Sunday in the Park with George
Unfortunately, the glorious concert version of Sunday in the Park with George played only four performances. But what a treat for those of us who got to see it. With the limited run now concluded, herein you'll find just a few notes about the production.
Tony winner Annaleigh Ashford is magical. I am convinced there's nothing she can't do. Her Dot was funny and sensitive and heartfelt and layered, and her Marie was equally funny and touching. I feel lucky that I've had the chance watch her career blossom (from a Heathers reading and a member of the replacement Tribe to Kinky Boots and her Tony-winning turn in You Can't Take It With You), and look forward to watching her perform for years to come.
Jake Gyllenhaal was so good presenting a portrait of an artist as a young man. His two Georges seemed different on the surface, but Gyllenhaal showed how similar they are. He loses himself in characters, delving deep into their psyche, and, here, he painted George with the most beautiful colors and light. He was terrific in Little Shop of Horrors, teasing us with his musical theatre chops, and he soared here. I wish he would do a full run of a musical. We need more true leading men like him. He has a full, powerful voice, and you match that with his always committed, sensitive acting and he can't be beat. Jake, please make the musical theatre stage your home.
I wish the direction, by Sarna Lapine (niece of the librettist and original director, James), were different for "Finishing the Hat." It's an incredible song—important and integral to the character and the point of the musical—and Gyllenhaal's performance was riveting, but it lacked some of the power it could have had were he placed in a stronger position. He was seated downstage center. If he'd been standing instead of sitting, the moment would have made a bigger impact. Likewise, if the sight lines were better from the balcony (lift the top of the proscenium, City Center!) I could actually see the painting, rather than relying on my memory of it. That, too, would have make "Sunday" (in both acts) even more effecting than it was.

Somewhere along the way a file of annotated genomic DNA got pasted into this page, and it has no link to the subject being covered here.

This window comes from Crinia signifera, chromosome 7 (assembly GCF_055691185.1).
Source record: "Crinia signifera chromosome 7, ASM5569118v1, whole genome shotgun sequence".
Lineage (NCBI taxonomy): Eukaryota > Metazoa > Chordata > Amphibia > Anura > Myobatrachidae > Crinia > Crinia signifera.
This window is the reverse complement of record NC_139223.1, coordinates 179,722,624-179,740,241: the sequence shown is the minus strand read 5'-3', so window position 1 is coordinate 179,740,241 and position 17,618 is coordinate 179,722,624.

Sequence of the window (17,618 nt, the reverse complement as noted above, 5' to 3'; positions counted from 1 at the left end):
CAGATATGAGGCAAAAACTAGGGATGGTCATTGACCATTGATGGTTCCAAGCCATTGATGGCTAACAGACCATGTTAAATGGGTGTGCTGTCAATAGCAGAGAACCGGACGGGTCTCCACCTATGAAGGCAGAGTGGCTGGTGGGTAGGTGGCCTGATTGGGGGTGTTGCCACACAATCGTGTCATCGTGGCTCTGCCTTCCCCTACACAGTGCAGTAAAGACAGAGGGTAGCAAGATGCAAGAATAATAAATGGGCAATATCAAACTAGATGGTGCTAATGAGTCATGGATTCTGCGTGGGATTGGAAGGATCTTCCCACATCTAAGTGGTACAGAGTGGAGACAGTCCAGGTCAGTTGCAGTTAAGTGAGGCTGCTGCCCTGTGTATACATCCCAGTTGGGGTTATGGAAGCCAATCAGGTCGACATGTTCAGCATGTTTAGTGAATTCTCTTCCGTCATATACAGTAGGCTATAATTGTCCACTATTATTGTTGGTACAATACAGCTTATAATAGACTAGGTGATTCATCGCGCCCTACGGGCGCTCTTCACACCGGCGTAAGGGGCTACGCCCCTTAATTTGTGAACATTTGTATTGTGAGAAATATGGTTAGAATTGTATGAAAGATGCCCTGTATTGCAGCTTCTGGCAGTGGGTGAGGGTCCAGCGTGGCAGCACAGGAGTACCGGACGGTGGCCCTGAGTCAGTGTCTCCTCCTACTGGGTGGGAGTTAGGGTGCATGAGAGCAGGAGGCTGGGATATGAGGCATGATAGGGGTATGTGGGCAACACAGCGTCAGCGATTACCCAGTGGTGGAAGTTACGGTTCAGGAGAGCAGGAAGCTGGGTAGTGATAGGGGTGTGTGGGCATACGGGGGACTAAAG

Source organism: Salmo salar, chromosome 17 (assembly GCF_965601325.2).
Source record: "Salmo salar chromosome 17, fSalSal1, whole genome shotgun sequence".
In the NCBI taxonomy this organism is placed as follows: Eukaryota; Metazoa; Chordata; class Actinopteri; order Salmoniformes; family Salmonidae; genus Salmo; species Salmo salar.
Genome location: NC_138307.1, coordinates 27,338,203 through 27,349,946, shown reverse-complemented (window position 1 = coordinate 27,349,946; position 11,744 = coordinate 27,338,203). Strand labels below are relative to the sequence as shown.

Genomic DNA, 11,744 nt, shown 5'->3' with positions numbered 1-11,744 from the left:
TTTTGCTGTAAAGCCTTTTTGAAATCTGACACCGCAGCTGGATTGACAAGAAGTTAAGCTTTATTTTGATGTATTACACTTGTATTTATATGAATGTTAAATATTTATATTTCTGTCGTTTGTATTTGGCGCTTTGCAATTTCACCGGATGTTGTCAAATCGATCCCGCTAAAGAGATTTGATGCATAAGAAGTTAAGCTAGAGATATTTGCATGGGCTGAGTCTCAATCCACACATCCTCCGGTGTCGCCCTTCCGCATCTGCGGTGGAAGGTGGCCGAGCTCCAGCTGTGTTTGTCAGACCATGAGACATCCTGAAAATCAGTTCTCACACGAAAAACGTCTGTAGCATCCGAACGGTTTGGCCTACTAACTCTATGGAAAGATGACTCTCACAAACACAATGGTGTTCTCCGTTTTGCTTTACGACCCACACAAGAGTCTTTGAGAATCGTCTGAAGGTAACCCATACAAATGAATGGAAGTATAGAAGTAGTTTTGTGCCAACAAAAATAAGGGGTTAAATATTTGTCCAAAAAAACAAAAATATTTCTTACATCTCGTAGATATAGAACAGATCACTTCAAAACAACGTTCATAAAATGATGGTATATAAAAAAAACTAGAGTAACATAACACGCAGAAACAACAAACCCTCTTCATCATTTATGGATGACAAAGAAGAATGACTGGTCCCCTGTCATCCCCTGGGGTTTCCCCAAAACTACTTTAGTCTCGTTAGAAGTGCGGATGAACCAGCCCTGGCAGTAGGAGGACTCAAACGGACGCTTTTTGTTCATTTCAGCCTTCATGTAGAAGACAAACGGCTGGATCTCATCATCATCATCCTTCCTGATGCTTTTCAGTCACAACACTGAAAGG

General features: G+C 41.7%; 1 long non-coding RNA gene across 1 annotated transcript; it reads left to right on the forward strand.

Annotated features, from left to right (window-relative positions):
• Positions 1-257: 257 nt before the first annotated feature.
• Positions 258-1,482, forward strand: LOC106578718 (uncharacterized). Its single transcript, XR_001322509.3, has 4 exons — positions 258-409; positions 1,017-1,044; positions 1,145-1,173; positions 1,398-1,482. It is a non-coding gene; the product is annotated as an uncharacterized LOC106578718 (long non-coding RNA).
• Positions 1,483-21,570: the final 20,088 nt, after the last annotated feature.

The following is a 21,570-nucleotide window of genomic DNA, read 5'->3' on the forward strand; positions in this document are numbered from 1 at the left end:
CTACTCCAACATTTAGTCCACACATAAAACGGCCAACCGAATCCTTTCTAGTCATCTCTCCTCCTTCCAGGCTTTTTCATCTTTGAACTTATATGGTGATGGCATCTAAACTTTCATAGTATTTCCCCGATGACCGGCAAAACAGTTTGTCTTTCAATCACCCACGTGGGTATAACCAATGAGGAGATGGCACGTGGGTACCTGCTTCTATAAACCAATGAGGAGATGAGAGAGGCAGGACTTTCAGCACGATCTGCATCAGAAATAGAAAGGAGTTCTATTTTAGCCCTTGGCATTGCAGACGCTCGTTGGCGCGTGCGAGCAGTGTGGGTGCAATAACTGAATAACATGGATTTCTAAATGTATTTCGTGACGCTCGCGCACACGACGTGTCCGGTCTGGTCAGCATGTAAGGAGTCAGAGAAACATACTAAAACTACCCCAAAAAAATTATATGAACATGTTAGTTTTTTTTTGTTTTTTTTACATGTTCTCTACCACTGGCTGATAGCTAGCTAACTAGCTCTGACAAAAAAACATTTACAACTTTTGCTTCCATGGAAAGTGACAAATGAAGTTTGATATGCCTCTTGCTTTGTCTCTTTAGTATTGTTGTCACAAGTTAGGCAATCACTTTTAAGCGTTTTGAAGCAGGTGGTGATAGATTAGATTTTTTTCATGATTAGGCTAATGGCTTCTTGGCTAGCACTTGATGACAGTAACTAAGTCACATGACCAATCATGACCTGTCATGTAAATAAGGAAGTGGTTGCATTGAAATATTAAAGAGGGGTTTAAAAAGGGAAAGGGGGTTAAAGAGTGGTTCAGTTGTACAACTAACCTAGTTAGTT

This Stephen Sondheim–James Lapine show is one of the nine musicals to win the Pulitzer, and it's rightly revered among musical theatre fans. It seems to be Sondheim's most personal show, being all about the artist. Is it drive or obsession that motivates artists? Is it a mental condition or genius that makes an artist strive for perfection? George claims he's not hiding behind his canvas, he's living in it. But what real life could he be missing when he's unable to look up from a blade of grass? (Enter Sondheim's trademark ambivalence.) George must find that order, balance, harmony. The art of making art is moving on, continuing to create, continuing to look at the white, the blank page, the canvas. The art is discovering so many possibilities.
PS—The featured players and ensemble were an embarrassment of riches. From recent Tony nominees Zachary Levi (She Loves Me) and Carmen Cusack (Bright Star), to Tony winners Ruthie Ann Miles (The King and I), Gabriel Ebert (Matilda, Preludes), and Phylicia Rashad (Head of Passes), this all-star cast knocked it out of the park.
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